I was faced with a difficult decision recently — shall I allow some scalding-hot tea go over my legs or soak my yarn instead... OK, only a knitter would see that as even a remotely sensible choice to be made, but when you're only one hour into a long international flight it seemed logical at the time.
We were on one of these new Dreamliner planes and had read ahead of time about how uncomfy the seats are so were prepared with extra cushions, shawls and so on. These were carefully stowed into the tiny spaces under the seats along with my knitting yarn and other flight essentials.
I then unlocked the tray table which came down into place with a loud 'clunk' and a decided list to one side. I tried to make it go flat but when I placed a pencil on the table, it rolled off and went under my neighbour's seat. Not a good start. We retrieved it, had a brief conversation about how to get his overhead light on (not an easy task either) and I put the pencil along with everything else on my lap.
Soon our meal came along and I left my knitting where it was as I couldn't manoeuvre down to place it into a bag. The meal finished and a cup of tea arrived which was scalding hot. I held it on the sloping table for a while and then made the mistake of deciding it might be better if I folded the tray table over so it was slightly more stable.
It was at that point that I discovered that even folded, the table was not flat. This was just after I had let go of the cup. I saw the teacup tipping over and realized I had to make a snap decision as the tea was heading straight for my legs! But if I moved them out of the way it would soak my brand-new cotton-yak yarn, together with my bamboo needles, notes so far and the ill-fated pencil.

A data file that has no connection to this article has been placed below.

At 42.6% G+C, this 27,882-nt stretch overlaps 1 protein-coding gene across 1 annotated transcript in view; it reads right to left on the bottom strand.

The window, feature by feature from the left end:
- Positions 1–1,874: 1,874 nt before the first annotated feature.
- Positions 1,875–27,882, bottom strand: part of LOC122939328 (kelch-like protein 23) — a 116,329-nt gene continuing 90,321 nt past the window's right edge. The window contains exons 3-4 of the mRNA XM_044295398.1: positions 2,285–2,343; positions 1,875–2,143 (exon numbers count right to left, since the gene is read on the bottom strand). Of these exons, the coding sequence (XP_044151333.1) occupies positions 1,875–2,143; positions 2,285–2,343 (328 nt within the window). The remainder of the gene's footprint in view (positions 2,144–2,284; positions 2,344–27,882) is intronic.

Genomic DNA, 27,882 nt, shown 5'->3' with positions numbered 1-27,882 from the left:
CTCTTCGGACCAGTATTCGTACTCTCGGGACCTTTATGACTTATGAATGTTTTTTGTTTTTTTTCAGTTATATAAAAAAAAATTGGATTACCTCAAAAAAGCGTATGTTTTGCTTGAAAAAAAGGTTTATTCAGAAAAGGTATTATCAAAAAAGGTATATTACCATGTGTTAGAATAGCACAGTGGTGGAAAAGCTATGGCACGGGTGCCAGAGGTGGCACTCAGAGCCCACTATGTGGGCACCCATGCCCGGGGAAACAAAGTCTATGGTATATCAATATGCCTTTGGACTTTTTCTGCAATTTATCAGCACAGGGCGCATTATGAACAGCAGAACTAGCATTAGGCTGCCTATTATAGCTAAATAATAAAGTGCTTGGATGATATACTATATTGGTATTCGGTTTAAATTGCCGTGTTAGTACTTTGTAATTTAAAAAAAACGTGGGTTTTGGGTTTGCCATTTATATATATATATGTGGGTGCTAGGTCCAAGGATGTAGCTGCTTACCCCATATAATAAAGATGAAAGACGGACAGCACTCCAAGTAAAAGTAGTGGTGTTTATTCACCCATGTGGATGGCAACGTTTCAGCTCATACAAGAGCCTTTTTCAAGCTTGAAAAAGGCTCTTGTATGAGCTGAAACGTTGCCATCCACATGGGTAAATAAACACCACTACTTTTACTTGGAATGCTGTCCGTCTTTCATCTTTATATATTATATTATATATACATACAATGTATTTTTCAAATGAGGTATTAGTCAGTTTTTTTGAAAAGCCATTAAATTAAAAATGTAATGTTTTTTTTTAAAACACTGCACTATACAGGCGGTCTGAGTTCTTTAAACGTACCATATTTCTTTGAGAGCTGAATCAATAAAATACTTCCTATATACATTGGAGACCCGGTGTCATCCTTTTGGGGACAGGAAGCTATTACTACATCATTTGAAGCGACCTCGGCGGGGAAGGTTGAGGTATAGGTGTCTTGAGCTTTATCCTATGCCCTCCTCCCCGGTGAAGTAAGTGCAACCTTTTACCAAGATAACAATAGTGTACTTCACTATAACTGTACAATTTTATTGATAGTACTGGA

Good sense did, I am happy to say, prevail — but it was a close-run thing. The tea duly drenched everything in sight and I briefly looked at the sodden mass, before placing everything into a Ziplok bag and sealing it up. We dealt with as much of the tea as we could with the available paper towels and then I retired, as gracefully as I could, to the bathroom to try to dry my skirt out.
The rest of the journey was spent with a cold, wet skirt clinging to me and keeping me awake. I wouldn't have minded being awake if I had had some knitting, but with nothing to do the time dragged until we arrived at our destination.
Fortunately, my skirt was nicely dried by the time we landed but everything else was in a sorry state. The wood of the bamboo needles was raised and rough and the yarn was beyond saving. I am afraid to say that the combination of aircraft tea and yak yarn was decidedly unpleasant, especially after it had sat in a hot closed plastic bag for 10 hours! So I had to abandon it and come up with another solution for my holiday knitting.
Fortunately, I found an excellent substitute, but more about that next time...
Until then, Happy Knitting!
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